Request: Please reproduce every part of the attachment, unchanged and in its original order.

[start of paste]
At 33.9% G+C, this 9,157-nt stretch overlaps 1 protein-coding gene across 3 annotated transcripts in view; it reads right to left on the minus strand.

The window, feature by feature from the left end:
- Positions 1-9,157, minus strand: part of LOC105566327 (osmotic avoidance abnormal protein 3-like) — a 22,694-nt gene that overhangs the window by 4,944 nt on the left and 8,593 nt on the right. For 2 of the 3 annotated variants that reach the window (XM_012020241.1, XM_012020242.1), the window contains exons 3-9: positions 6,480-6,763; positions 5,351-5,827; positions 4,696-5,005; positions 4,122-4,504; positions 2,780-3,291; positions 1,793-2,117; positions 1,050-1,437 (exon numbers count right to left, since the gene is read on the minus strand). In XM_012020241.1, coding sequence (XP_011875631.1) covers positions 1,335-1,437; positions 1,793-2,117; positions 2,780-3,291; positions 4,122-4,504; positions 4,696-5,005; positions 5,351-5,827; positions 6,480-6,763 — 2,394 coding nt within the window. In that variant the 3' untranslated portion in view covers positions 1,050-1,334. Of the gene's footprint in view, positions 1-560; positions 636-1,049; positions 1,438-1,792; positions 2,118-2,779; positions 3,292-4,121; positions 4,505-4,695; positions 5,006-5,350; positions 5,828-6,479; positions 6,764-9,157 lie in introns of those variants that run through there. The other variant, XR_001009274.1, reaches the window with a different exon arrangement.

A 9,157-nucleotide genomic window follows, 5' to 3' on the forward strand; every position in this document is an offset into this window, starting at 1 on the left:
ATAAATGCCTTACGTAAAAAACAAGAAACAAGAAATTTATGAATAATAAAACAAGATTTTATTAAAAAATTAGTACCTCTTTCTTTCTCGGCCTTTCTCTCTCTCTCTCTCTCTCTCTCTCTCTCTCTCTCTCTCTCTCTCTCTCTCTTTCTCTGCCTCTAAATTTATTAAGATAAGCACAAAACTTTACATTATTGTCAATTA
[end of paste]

At 33.9% G+C, this 9,157-nt stretch overlaps 1 protein-coding gene across 3 annotated transcripts in view; it reads right to left on the minus strand.

The window, feature by feature from the left end:
- Positions 1-9,157, minus strand: part of LOC105566327 (osmotic avoidance abnormal protein 3-like) — a 22,694-nt gene that overhangs the window by 4,944 nt on the left and 8,593 nt on the right. For 2 of the 3 annotated variants that reach the window (XM_012020241.1, XM_012020242.1), the window contains exons 3-9: positions 6,480-6,763; positions 5,351-5,827; positions 4,696-5,005; positions 4,122-4,504; positions 2,780-3,291; positions 1,793-2,117; positions 1,050-1,437 (exon numbers count right to left, since the gene is read on the minus strand). In XM_012020241.1, coding sequence (XP_011875631.1) covers positions 1,335-1,437; positions 1,793-2,117; positions 2,780-3,291; positions 4,122-4,504; positions 4,696-5,005; positions 5,351-5,827; positions 6,480-6,763 — 2,394 coding nt within the window. In that variant the 3' untranslated portion in view covers positions 1,050-1,334. Of the gene's footprint in view, positions 1-560; positions 636-1,049; positions 1,438-1,792; positions 2,118-2,779; positions 3,292-4,121; positions 4,505-4,695; positions 5,006-5,350; positions 5,828-6,479; positions 6,764-9,157 lie in introns of those variants that run through there. The other variant, XR_001009274.1, reaches the window with a different exon arrangement.

A 9,157-nucleotide genomic window follows, 5' to 3' on the forward strand; every position in this document is an offset into this window, starting at 1 on the left:
ATAAATGCCTTACGTAAAAAACAAGAAACAAGAAATTTATGAATAATAAAACAAGATTTTATTAAAAAATTAGTACCTCTTTCTTTCTCGGCCTTTCTCTCTCTCTCTCTCTCTCTCTCTCTCTCTCTCTCTCTCTCTCTCTCTCTCTTTCTCTGCCTCTAAATTTATTAAGATAAGCACAAAACTTTACATTATTGTCAATTA